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Remember how Christmas used to be

By Staff
Suzanne Langcuster
When Christmas comes around, do you reminisce about how Christmas use to be?
It happened to me this week. As I began to pull out our tree and other things my mind wondered back to how we celebrated Christmas at our home on Washington Street in Russellville.
From the time I was 6 years old this was our home until we married and I were always excited about the Christmas season.
Mother and Mama – my grandmother – were in a frenzy trying to keep surprises away from us and cooking.
Mama made a fruitcake that was unbelievable. It was made before Thanksgiving and layered with fresh cut apples, wrapped in white linens and put in a large drawer of her sideboard in her dinning room.
We could hardly wait to cut that cake. Even after Christmas she had some left because it was so large. I would slip down to her house, on North Jackson where our backyards joined, and cut a big hunk – not a piece; a hunk – and eat it with milk. She also made fresh grated coconut cakes, jam cake and she made them big enough to feed all the children and grandchildren.
Mother make wonderful cheese straws, chocolate candy and chocolate pies and cakes.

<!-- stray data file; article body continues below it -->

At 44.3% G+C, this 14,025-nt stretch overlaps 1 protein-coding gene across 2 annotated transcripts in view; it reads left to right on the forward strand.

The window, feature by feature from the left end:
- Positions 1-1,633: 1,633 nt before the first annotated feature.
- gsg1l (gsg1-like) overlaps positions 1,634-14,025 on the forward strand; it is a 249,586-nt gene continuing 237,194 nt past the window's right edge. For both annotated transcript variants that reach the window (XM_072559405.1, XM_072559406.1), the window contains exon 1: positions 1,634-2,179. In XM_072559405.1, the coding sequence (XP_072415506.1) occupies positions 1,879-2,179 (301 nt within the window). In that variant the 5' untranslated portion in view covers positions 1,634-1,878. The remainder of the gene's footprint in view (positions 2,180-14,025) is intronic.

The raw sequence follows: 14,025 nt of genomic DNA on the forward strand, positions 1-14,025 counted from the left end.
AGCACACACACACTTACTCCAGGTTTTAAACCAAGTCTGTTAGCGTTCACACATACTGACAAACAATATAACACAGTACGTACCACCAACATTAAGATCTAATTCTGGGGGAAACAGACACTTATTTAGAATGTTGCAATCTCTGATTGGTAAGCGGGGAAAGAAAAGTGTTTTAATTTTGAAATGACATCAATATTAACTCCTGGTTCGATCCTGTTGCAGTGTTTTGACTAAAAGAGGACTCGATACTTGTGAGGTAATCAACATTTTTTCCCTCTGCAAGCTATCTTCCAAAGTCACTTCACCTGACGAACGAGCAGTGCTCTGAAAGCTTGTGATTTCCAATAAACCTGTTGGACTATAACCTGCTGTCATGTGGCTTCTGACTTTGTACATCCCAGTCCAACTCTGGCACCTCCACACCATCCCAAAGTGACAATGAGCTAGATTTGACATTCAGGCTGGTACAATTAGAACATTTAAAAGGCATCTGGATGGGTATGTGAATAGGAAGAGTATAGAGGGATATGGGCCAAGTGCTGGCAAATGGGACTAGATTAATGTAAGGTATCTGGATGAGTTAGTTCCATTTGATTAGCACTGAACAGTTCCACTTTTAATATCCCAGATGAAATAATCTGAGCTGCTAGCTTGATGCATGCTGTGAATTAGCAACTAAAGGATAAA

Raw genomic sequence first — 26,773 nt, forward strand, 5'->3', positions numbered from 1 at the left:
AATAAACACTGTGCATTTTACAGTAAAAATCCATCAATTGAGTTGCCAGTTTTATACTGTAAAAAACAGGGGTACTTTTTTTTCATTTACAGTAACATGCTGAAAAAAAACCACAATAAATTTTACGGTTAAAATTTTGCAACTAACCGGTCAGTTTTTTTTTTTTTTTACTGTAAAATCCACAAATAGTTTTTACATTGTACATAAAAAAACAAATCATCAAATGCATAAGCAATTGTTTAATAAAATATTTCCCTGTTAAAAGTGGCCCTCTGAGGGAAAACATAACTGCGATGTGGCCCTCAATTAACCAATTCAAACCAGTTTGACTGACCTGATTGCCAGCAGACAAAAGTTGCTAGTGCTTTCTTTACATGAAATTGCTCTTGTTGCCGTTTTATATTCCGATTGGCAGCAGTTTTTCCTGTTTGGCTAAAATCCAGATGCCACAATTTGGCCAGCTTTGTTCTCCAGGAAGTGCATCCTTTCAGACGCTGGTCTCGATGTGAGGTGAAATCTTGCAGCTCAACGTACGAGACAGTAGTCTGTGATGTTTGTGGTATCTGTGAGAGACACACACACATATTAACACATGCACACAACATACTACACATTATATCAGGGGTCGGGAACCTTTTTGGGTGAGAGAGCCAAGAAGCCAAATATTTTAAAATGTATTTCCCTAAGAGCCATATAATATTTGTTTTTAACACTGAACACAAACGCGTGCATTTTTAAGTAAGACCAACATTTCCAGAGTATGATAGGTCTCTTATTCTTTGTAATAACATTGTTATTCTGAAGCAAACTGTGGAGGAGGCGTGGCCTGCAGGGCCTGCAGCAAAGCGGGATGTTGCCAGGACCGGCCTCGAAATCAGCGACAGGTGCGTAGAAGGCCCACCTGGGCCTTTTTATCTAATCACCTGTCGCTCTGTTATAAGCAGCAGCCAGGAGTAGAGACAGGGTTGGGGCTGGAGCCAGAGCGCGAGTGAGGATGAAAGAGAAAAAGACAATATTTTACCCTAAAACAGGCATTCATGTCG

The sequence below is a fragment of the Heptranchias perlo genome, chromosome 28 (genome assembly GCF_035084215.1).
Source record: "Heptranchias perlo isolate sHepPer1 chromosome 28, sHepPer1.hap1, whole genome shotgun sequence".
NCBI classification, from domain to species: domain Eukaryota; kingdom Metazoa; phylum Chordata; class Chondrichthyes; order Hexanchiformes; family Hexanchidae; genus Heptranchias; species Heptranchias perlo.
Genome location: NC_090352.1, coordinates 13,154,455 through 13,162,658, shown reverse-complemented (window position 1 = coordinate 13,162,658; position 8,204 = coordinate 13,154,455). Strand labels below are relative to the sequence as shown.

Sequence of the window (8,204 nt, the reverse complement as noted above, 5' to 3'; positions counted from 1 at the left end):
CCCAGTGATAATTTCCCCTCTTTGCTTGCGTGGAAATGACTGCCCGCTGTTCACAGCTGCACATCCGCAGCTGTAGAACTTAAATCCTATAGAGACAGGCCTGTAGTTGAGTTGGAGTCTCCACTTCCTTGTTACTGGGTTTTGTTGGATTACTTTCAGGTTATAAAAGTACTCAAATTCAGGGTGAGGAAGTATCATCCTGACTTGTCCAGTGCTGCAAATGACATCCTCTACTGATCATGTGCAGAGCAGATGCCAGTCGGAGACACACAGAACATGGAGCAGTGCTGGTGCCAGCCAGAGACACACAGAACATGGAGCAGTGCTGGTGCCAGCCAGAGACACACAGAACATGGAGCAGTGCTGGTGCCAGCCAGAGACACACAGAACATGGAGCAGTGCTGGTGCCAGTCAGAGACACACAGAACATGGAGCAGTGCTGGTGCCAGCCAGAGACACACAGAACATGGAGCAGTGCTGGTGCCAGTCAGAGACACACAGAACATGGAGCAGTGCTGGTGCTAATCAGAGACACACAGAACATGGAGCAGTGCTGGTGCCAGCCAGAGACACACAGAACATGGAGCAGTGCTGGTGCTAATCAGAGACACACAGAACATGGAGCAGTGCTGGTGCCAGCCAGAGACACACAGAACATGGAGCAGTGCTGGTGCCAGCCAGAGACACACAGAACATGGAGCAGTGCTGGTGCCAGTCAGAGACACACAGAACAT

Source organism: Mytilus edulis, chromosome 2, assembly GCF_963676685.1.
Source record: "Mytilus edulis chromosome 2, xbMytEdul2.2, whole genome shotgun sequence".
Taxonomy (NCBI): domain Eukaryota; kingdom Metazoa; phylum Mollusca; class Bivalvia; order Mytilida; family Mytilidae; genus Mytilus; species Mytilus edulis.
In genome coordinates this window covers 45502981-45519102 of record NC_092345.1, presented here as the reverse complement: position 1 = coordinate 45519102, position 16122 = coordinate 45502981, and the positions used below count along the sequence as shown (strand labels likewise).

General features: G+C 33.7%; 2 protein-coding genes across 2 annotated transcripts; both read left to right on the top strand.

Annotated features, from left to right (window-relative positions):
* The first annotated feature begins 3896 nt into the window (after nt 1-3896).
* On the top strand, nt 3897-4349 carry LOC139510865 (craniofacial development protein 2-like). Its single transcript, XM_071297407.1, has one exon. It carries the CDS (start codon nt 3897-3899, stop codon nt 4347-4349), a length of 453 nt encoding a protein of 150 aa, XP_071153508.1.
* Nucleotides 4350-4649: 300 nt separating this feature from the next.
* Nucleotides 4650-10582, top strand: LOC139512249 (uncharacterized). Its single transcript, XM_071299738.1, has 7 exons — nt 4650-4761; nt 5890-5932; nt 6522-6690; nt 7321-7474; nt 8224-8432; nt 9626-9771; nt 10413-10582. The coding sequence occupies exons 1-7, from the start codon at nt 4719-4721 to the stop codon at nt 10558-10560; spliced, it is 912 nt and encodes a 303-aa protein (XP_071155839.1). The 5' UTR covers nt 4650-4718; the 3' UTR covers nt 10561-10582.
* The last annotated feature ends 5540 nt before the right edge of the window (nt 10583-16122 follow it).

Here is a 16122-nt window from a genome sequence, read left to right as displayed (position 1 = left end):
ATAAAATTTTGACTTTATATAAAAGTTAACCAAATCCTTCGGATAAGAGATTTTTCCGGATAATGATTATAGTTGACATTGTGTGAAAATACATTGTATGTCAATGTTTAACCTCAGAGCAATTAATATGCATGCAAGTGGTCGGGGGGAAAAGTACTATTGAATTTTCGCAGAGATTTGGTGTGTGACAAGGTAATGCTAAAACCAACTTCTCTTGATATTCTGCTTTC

Dad worked in his furniture and appliance store downtown. Stores stayed open much later in Russellville then and during the weeks before Christmas he would not get home sometimes until 7 or 8 p.m. This always happened on Christmas Eve.. Mother and Mama would put all the goodies on the table. We had all the packages under the tree and we would wait on Dad. We always opened our gifts on Christmas Eve We three girls would run back and forth to the window every time a car would pass. Then, finally, Dad would come home, arms loaded down and he usually brought in a big sack of fruit or nuts .
Christmas is a very extraordinary time. Charles Dickens wrote this about Christmas and I tend to agree:
"I have always thought of Christmas as a good time, a kind, forgiving, charitable, pleasant time; the only time I know of in the long calendar of the year when men and women seem, by one consent, to open their shut-up hearts freely."
Here's wishing you a good time this Holiday Season.
Suzanne Langcuster is a food writer for the Franklin County Times.

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